Paralympian Achmat "Sharkboy" Hassiem will be among the participants in the Great Optimist Race that will take place at the V&A Waterfront on October 20.
The race was the brainchild of Greg Bertish, 47, founder of The Little Optimist Trust, a public benefit organisation aiming to inspire and help children in hospital through teaching them the skill of sailing and raising funds and awareness for the Children's Hospital Trust and the Red Cross Hospital ICU.
The event - that will require participants to take part in a slow race of about one or two kilometres in a tiny dinghy - will raise funds for The Little Optimist Trust and other non-profit organisations such as Shark Spotters, The National Sea Rescue Institute (NSRI), Cancer Dojo and the Newborns Trust.
"These adults sailing in these tiny little sailboats aims to show kids that they can do amazing things despite what they may be facing or what diseases they're fighting in hospital."
Achmat has been back at sea numerous times since the attack and decided to take part in the race after being approached by Greg. Even though he's never sailed before, the mission of the affair grabbed his attention.
"I decided to get involved because of the aim of the event - giving kids the opportunity to experience things and to show them that nothing is impossible despite their circumstances," he said.
"I'm a big guy so racing in those boats is going to be a lot of fun and good laughs."
The 36-year-old lost his leg on 13 August 2006 during a routine exercise for lifeguards at Muizenberg beach as they prepared for their looming life-saving exams. During the practice-run of a multiple patient rescue, he and a few others were in a rescue boat and had to be saved by the other trainees.
"During the exercise a massive 4,7m great white shark entered the training arena and was headed for my brother, Tariq Hassiem, 29. I drummed and splashed the water to get the shark's attention away from my brother before screaming for the lifeguards to get him out," he said.
"The shark then grabbed me by the leg and pulled me under. I fought for my life against it doing everything they tell you to do, like punch it on the nose and aim for the eye."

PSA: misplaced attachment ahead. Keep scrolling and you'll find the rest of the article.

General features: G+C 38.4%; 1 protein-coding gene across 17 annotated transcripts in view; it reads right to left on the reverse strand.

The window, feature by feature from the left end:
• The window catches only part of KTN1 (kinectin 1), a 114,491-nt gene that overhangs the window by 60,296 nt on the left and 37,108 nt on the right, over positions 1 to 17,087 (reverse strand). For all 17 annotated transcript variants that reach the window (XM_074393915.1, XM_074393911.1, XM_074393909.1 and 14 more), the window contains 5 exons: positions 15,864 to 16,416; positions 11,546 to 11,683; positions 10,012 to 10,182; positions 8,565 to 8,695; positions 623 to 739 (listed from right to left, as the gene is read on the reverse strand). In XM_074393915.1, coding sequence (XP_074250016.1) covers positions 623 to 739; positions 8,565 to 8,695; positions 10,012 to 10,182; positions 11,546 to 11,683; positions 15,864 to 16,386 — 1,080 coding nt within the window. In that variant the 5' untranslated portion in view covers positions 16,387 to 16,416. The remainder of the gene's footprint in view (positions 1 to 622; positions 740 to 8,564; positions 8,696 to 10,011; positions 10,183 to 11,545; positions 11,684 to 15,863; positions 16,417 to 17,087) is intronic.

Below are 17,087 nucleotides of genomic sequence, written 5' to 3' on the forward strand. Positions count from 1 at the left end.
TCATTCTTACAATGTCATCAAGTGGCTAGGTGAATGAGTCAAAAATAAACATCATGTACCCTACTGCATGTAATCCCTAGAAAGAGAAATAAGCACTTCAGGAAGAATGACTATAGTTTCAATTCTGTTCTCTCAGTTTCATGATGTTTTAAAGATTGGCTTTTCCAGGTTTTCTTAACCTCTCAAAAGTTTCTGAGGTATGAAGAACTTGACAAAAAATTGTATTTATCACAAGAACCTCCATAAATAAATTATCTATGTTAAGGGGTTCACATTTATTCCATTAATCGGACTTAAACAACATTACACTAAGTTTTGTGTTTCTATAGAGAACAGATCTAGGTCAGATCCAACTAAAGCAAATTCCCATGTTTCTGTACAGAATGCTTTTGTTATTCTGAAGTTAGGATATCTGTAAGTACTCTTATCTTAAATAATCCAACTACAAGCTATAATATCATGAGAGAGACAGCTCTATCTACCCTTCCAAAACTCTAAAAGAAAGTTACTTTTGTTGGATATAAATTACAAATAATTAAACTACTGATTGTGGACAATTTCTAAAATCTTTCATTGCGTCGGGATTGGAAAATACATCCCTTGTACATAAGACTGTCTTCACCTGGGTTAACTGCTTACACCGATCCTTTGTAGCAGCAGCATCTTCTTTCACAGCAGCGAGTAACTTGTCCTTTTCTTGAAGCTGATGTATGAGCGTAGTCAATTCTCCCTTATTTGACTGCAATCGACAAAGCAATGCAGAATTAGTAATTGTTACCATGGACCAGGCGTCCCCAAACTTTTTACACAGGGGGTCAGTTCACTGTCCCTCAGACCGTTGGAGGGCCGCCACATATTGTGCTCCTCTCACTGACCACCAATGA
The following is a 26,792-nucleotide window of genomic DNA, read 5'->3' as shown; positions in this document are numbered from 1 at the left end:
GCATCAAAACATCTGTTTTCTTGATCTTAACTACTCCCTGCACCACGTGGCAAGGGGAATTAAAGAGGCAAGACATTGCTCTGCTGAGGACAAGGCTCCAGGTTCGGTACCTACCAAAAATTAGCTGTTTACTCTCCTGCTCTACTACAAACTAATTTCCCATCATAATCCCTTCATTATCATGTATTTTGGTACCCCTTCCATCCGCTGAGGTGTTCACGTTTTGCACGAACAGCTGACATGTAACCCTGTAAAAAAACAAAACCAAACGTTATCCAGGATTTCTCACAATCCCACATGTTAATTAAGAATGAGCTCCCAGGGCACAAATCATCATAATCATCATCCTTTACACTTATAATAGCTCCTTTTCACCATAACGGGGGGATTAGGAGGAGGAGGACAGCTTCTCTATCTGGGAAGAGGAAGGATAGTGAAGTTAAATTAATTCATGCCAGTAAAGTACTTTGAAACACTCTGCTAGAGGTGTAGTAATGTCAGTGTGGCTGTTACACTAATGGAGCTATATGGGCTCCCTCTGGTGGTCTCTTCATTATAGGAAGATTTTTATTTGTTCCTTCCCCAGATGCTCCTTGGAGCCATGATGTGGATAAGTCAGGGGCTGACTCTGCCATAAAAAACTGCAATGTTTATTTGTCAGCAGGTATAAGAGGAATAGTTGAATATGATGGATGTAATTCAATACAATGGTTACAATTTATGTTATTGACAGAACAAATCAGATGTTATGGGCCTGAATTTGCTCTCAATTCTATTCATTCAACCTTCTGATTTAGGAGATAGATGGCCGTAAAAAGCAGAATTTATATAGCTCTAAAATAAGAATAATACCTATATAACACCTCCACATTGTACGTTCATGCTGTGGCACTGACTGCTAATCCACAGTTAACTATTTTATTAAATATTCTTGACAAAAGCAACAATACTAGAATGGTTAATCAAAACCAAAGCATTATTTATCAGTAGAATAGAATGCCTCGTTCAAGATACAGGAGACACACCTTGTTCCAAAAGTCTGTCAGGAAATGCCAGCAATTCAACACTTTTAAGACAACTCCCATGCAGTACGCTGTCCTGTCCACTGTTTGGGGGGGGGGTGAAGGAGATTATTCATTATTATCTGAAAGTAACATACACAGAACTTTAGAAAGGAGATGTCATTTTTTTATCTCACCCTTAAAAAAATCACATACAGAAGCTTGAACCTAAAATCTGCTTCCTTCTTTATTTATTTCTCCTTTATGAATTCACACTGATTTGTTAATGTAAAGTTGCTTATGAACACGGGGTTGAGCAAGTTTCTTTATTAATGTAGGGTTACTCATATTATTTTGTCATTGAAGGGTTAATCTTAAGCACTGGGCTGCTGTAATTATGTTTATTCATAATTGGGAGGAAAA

These exercises didn't work and Achmat could actually feel his leg being torn off by the great white.
"My leg broke in two and I immediately swam for the surface where my brother pulled me into the boat."
He says that it took him a few months to recover from the attack and he got a lot of support from professionals and prosthetists - it was his emotional journey that was hardest.
"Staying positive throughout my recovery and coming to terms that I'm an amputee was one of the biggest challenges I faced," he said.
After his shark encounter, Natalie Du Toit (34) - a South African Olympian and Paralympian - got him involved in swimming at the Sports Science Institute of South Africa and Achmat appropriately says he took to it like a shark in water and fell in love with the butterfly stroke.
"In 2008 we had Olympic and Paralympic trials in Durban at the South African national swimming championships held in Kings Park swimming pool. I qualified for the Men's 100m butterfly and 400m freestyle in Beijing China, the first international competition I took part in."
He's not bitter about the attack and said he often used the fear of a shark chasing him in water as adrenalin to go faster.
"I love the ocean and all its creatures. Today I work as a global marine and sharks guardian for the United Nations, protecting sharks and various other species all over the world."
His proudest moment was having the opportunity to represent South Africa at the 2012 Summer Paralympics in London, where he won a bronze medal in the 100m butterfly stroke. He also became the fastest amputee swimmer in the world for his butterfly events.
Although he has retired since the Rio Paralympic Games in 2016, he definitely hasn't been resting on his laurels where fitness is concerned and enjoys para-karate and bodybuilding.
He's also currently working on a movie with Vin Diesel called Bloodshot, set to be released in the United States in 2020.